Teen Collects 50,000 Signatures to Protest the Use of Photoshop by Magazines

It’s common knowledge that models in magazines are Photoshopped to look the way that they do — often to the detriment of the young girls that aspire to have these computer generated figures — but for the most part protests have come in the form of ad campaigns like Dove’s Campaign for Real Beauty. But in the past couple of weeks, 14-year-old Julia Bluhm decided to take a different approach.

Over the course of 10 days she singlehandedly collected 6,000 signatures for her online petition requesting that Seventeen Magazine feature one un-doctored spread per month. Since then, due in large part to a press release by a San Francisco PR firm, the petition has grown to over 50,000 signatures. Once it reached 25,000 she printed it out and hand delivered it to Seventeen’s Manhattan office.

Unfortunately it doesn’t look like the petition has had the desired effect. When asked, a spokeswoman for the magazine praised Julia’s passion, but made no definitive statements:

“We’re proud of Julia for being so passionate about an issue — it’s exactly the kind of attitude we encourage in our readers — so we invited her to our office to meet with editor in chief Ann Shoket this morning. They had a great discussion, and we believe that Julia left understanding that Seventeen celebrates girls for being their authentic selves, and that’s how we present them.”

There is a ray of hope though. Spurred on by the attention this petition has been getting, Vogue and its parent company Conde Naste have since promised to stop working with models they suspect to be underaged or have eating disorders. This promise will be difficult to regulate, but at the very least it’s a step in a healthier, less photoshopped direction.

(via PopPhoto)

  • branden rio

    While I understand what Bluhm is trying to do — this is just an extension of the argument about what exactly it means to “manipulate” a photo. Photos by their nature are manipulations of reality, and there are numerous tricks to making models appear more attractive beyond simply airbrushing on makeup, removing their skin imperfections, and cloning their flab away. For instance, choosing longer focal lengths, carefully arranging the lighting to flatter, and picking a camera/film which is favorable to skin tones.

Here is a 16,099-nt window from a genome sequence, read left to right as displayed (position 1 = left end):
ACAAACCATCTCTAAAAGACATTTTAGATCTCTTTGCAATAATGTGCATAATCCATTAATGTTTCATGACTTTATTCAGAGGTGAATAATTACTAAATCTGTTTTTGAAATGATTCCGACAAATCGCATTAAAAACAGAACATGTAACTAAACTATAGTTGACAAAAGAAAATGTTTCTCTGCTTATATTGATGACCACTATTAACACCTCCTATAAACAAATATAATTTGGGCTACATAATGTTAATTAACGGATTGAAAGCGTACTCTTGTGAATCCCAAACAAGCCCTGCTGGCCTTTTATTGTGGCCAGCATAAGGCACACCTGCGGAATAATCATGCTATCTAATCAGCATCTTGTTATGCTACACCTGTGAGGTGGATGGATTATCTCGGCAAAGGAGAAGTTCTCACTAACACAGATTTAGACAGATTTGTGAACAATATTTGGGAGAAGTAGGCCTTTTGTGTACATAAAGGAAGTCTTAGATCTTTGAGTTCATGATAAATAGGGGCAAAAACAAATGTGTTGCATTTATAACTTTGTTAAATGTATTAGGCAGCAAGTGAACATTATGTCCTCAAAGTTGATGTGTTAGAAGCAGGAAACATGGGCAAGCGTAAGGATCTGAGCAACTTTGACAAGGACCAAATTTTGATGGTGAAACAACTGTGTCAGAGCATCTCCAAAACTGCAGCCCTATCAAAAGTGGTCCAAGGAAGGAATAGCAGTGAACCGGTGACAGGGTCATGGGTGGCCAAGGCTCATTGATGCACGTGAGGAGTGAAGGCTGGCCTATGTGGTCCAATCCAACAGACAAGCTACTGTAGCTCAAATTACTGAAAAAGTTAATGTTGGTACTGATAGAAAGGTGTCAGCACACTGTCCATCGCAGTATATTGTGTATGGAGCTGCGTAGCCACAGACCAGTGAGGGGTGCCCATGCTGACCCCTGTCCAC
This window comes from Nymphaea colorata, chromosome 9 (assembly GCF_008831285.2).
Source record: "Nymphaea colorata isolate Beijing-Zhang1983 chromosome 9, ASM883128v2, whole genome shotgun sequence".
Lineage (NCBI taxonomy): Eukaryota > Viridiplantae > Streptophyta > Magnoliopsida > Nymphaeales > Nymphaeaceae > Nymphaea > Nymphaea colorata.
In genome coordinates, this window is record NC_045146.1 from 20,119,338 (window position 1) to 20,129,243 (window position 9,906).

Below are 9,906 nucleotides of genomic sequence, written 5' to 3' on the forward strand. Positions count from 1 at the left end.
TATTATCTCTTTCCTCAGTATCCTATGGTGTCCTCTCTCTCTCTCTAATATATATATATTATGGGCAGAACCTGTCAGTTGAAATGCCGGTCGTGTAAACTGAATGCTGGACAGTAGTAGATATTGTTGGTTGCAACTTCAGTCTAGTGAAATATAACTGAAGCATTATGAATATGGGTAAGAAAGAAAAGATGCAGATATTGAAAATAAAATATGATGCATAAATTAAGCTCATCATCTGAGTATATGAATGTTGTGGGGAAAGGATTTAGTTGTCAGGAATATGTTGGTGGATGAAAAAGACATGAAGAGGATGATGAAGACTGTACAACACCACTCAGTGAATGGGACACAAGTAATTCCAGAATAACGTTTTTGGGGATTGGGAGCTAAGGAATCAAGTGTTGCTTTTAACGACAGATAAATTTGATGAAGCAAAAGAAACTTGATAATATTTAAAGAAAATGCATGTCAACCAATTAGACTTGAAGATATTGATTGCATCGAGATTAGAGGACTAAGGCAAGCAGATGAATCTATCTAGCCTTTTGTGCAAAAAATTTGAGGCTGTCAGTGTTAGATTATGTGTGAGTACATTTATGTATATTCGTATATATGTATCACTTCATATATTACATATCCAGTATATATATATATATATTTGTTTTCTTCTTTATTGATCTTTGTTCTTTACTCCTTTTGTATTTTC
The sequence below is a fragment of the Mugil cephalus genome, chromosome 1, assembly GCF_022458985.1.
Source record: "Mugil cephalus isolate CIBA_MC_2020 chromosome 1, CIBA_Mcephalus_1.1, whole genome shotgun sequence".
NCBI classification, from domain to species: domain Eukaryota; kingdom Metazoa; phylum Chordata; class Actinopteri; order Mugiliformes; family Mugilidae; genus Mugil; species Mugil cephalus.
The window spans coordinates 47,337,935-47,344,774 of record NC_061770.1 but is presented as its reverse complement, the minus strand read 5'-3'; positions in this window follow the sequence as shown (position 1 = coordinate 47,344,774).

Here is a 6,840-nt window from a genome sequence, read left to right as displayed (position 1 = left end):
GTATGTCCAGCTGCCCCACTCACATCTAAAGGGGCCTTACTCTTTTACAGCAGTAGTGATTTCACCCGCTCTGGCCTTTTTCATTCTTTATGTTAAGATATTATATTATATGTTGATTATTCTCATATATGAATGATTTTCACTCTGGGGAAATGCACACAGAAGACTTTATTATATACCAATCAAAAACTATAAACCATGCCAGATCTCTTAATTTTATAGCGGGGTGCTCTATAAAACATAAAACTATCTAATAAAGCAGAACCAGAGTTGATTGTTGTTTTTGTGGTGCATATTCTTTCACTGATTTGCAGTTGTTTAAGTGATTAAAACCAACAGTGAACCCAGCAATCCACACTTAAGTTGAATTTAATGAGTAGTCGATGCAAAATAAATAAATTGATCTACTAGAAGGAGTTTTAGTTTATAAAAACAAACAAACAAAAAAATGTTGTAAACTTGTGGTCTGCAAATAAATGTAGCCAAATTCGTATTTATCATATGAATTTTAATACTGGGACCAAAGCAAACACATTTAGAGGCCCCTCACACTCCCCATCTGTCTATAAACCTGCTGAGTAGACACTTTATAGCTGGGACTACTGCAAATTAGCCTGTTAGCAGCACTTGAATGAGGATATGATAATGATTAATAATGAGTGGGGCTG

The real solution is to spread awareness of the fact that photos by their nature are not and cannot be true representations of reality.

  • Gabor Szantai

    Oh just tell her, she won’t agree I’m pretty sure: no more push-up bras, makeup, dyed hair, plastic surgery… She couldn’t live without IRL ‘retouch':)

    The PS is dangerous but the mom who sends her daughter to beauty contest just wants the best to her little precious princess.

  • Wes Stewart

    People actually read that pap?  If you’re worried about your daughter being damaged by Seventeen magazine, give her something with some content.  With PS Seventeen is vapid trash.  Without PS Seventeen is vapid trash…

  • Johnny

    What these magazine people fail to realize is that if they went for the natural look they would sell more magazines simply because their readers will relate and connect to the un altered images more.

  • JaneÅndDoug Howell

    I just threw-up a little, so treacly, it’s a cover of a magazine the people on the cover are supposed to look aspirational! Who wants to sign my petition to stop low-self esteem people from starting petitions. 

  • Marja

    Vogue and Conde Nast say promise to quit working with underage models?  I don’t believe they’ll stick to that whatsoever.  Just recently, the designer who is head of the “don’t use underage models” group has been found to use underage models.  It was a complete joke. 

    I’m not saying young models shouldn’t work, but I do think it’s icky to have a 14-year-old exuding sex appeal in photos, or working until 2am or so like they do during fashion week.  There are plenty of adult models out there who look amazing, employ them for those jobs.

  • B E. L

    I did an essay on media effecting youth and self-esteem. I think it’s important to realize that media effects both males AND females – something that I rarely see being mentioned. It’s also important to realize protests like this and aggression towards photoshopping in media is a reaction to a symptom and not a problem. Photoshopping is an accentuation of the person being depicted. If people are so enraged at photoshop being used why are they a) still buying the magazines b) still letting their children use the magazines and c) still being affected by something they actively understand is MANIPULATED? Will make-up get banned? Some people wear that to accentuate their bodies. Plastic surgery? Gyms? Special clothing? I know it’s a bit hyperbolic, but it seems people are delegating the route of their insecurities to one “perpetrator”. It’s interesting when you think it’s mainly a cultural thing. Research has shown in models are increasing in size on covers of magazines based at the black demographic, while white women are decreasing. But it’s clear that photoshopping is going to be cast in a bad light only when model size is decreasing not increasing – you cant have it both ways.

    Summary of rant: there’s multiple causes to low self-esteem, not just cover models of magazines.

  • Jostein Roalkvam

    Blame Photoshop, same old same old. Yawn